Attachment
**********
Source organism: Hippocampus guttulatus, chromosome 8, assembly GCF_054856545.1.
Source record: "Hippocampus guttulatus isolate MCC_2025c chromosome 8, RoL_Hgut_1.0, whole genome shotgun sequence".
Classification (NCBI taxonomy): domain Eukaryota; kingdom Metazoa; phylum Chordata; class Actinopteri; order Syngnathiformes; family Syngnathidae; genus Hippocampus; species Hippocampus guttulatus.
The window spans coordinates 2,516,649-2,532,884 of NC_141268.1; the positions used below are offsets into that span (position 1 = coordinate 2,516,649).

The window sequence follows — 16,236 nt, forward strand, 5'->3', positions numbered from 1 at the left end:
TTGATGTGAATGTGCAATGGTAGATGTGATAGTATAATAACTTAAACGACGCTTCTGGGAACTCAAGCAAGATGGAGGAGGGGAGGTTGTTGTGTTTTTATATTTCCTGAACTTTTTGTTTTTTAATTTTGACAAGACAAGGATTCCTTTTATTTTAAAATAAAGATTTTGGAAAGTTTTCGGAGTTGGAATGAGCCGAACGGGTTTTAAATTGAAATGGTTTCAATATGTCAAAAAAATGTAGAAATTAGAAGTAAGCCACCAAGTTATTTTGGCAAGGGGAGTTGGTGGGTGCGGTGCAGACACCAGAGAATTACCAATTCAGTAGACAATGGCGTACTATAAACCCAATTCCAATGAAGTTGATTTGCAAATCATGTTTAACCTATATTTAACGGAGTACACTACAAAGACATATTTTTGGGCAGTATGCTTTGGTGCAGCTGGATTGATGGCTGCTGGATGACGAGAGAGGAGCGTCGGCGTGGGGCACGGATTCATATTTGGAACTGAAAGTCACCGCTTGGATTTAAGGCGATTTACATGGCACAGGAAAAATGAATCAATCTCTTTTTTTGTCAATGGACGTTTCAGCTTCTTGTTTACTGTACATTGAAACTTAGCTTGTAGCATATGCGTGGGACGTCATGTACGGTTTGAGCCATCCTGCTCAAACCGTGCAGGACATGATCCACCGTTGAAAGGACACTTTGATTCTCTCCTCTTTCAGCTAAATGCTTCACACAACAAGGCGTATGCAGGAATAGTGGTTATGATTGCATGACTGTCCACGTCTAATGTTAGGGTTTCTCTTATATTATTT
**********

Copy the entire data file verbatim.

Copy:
Source organism: Hippocampus guttulatus, chromosome 8, assembly GCF_054856545.1.
Source record: "Hippocampus guttulatus isolate MCC_2025c chromosome 8, RoL_Hgut_1.0, whole genome shotgun sequence".
Classification (NCBI taxonomy): domain Eukaryota; kingdom Metazoa; phylum Chordata; class Actinopteri; order Syngnathiformes; family Syngnathidae; genus Hippocampus; species Hippocampus guttulatus.
The window spans coordinates 2,516,649-2,532,884 of NC_141268.1; the positions used below are offsets into that span (position 1 = coordinate 2,516,649).

The window sequence follows — 16,236 nt, forward strand, 5'->3', positions numbered from 1 at the left end:
TTGATGTGAATGTGCAATGGTAGATGTGATAGTATAATAACTTAAACGACGCTTCTGGGAACTCAAGCAAGATGGAGGAGGGGAGGTTGTTGTGTTTTTATATTTCCTGAACTTTTTGTTTTTTAATTTTGACAAGACAAGGATTCCTTTTATTTTAAAATAAAGATTTTGGAAAGTTTTCGGAGTTGGAATGAGCCGAACGGGTTTTAAATTGAAATGGTTTCAATATGTCAAAAAAATGTAGAAATTAGAAGTAAGCCACCAAGTTATTTTGGCAAGGGGAGTTGGTGGGTGCGGTGCAGACACCAGAGAATTACCAATTCAGTAGACAATGGCGTACTATAAACCCAATTCCAATGAAGTTGATTTGCAAATCATGTTTAACCTATATTTAACGGAGTACACTACAAAGACATATTTTTGGGCAGTATGCTTTGGTGCAGCTGGATTGATGGCTGCTGGATGACGAGAGAGGAGCGTCGGCGTGGGGCACGGATTCATATTTGGAACTGAAAGTCACCGCTTGGATTTAAGGCGATTTACATGGCACAGGAAAAATGAATCAATCTCTTTTTTTGTCAATGGACGTTTCAGCTTCTTGTTTACTGTACATTGAAACTTAGCTTGTAGCATATGCGTGGGACGTCATGTACGGTTTGAGCCATCCTGCTCAAACCGTGCAGGACATGATCCACCGTTGAAAGGACACTTTGATTCTCTCCTCTTTCAGCTAAATGCTTCACACAACAAGGCGTATGCAGGAATAGTGGTTATGATTGCATGACTGTCCACGTCTAATGTTAGGGTTTCTCTTATATTATTT